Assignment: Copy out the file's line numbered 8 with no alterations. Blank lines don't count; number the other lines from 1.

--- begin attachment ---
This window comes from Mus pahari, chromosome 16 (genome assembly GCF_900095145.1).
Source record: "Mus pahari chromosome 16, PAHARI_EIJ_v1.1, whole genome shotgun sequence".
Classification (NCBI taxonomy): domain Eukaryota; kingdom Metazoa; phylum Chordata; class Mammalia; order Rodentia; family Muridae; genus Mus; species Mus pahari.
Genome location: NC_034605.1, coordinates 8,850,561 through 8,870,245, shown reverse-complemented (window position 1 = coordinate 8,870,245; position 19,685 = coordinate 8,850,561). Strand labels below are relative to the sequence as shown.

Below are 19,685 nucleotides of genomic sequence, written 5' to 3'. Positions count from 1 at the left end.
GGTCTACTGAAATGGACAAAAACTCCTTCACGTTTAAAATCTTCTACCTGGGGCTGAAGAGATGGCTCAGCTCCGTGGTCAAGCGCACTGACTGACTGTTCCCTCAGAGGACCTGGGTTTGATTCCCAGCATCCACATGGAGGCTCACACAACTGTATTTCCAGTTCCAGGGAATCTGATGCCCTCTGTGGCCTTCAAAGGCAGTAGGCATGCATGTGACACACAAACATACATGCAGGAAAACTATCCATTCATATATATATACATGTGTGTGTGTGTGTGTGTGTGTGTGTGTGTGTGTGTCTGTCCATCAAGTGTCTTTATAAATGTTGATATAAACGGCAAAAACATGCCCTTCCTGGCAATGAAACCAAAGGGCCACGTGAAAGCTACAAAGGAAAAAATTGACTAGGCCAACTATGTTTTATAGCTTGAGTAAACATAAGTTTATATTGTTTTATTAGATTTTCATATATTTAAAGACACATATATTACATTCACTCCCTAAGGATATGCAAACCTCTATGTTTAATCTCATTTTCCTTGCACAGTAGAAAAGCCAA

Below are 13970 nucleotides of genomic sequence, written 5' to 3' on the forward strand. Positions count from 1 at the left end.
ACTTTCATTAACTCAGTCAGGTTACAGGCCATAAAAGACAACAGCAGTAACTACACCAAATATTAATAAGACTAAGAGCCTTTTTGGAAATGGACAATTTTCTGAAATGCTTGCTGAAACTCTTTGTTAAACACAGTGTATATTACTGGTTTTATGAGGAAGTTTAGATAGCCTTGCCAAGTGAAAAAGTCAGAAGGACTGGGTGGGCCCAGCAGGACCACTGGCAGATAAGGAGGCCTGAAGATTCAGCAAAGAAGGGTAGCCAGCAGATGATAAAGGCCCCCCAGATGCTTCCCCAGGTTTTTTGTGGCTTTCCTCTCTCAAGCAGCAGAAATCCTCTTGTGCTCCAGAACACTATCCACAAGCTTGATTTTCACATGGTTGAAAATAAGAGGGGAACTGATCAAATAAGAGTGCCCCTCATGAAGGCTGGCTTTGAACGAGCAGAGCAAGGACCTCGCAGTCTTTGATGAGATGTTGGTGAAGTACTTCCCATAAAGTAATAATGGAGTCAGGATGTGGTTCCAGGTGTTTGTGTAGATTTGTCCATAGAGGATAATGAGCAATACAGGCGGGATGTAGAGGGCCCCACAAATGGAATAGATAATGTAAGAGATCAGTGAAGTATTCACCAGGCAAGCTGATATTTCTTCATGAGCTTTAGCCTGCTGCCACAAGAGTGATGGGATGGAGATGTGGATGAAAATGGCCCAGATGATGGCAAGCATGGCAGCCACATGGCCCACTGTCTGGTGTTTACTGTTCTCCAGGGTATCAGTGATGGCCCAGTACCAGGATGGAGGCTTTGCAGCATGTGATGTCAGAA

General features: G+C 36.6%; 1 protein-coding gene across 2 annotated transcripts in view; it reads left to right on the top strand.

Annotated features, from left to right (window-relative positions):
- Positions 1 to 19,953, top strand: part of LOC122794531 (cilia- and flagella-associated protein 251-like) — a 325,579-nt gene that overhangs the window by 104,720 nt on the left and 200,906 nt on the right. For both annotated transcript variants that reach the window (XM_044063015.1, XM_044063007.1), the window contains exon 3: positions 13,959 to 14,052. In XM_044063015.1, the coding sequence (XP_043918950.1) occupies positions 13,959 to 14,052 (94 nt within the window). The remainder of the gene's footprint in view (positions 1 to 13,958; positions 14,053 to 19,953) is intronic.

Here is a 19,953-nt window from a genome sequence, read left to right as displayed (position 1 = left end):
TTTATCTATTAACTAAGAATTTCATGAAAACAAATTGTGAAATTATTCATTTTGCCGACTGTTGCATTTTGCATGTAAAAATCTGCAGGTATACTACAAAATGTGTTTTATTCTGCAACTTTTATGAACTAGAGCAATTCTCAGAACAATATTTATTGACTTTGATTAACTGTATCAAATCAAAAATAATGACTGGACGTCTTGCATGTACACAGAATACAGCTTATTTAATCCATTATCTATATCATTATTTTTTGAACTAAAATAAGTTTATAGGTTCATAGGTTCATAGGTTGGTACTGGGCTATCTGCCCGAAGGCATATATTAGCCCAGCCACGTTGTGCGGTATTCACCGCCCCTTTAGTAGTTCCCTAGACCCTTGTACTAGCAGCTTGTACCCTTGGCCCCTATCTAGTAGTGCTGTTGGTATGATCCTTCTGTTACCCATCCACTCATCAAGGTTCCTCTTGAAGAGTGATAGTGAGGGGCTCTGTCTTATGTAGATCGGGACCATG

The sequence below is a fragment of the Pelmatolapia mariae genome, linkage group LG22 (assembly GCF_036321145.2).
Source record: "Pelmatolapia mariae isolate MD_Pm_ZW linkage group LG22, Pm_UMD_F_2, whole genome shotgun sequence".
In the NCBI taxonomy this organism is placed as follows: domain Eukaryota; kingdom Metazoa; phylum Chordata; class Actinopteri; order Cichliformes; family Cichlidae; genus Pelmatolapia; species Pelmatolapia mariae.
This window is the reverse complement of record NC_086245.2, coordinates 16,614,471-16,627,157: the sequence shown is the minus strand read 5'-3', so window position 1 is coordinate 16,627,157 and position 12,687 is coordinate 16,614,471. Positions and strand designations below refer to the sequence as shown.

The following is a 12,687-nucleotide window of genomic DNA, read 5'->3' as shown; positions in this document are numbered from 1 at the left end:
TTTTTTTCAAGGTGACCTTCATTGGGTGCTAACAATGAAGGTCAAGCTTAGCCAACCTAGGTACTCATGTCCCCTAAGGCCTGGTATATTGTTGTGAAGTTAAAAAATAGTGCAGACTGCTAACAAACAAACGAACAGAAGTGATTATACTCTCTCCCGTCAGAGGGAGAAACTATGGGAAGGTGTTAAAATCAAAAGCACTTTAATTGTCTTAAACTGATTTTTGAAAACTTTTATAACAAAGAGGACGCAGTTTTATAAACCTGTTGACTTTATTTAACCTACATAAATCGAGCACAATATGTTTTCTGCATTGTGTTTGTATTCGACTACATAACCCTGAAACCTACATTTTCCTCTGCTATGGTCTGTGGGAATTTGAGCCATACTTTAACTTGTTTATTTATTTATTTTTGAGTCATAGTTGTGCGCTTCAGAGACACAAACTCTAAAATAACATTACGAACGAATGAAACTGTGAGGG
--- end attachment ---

ACTTTCATTAACTCAGTCAGGTTACAGGCCATAAAAGACAACAGCAGTAACTACACCAAATATTAATAAGACTAAGAGCCTTTTTGGAAATGGACAATTTTCTGAAATGCTTGCTGAAACTCTTTGTTAAACACAGTGTATATTACTGGTTTTATGAGGAAGTTTAGATAGCCTTGCCAAGTGAAAAAGTCAGAAGGACTGGGTGGGCCCAGCAGGACCACTGGCAGATAAGGAGGCCTGAAGATTCAGCAAAGAAGGGTAGCCAGCAGATGATAAAGGCCCCCCAGATGCTTCCCCAGGTTTTTTGTGGCTTTCCTCTCTCAAGCAGCAGAAATCCTCTTGTGCTCCAGAACACTATCCACAAGCTTGATTTTCACATGGTTGAAAATAAGAGGGGAACTGATCAAATAAGAGTGCCCCTCATGAAGGCTGGCTTTGAACGAGCAGAGCAAGGACCTCGCAGTCTTTGATGAGATGTTGGTGAAGTACTTCCCATAAAGTAATAATGGAGTCAGGATGTGGTTCCAGGTGTTTGTGTAGATTTGTCCATAGAGGATAATGAGCAATACAGGCGGGATGTAGAGGGCCCCACAAATGGAATAGATAATGTAAGAGATCAGTGAAGTATTCACCAGGCAAGCTGATATTTCTTCATGAGCTTTAGCCTGCTGCCACAAGAGTGATGGGATGGAGATGTGGATGAAAATGGCCCAGATGATGGCAAGCATGGCAGCCACATGGCCCACTGTCTGGTGTTTACTGTTCTCCAGGGTATCAGTGATGGCCCAGTACCAGGATGGAGGCTTTGCAGCATGTGATGTCAGAA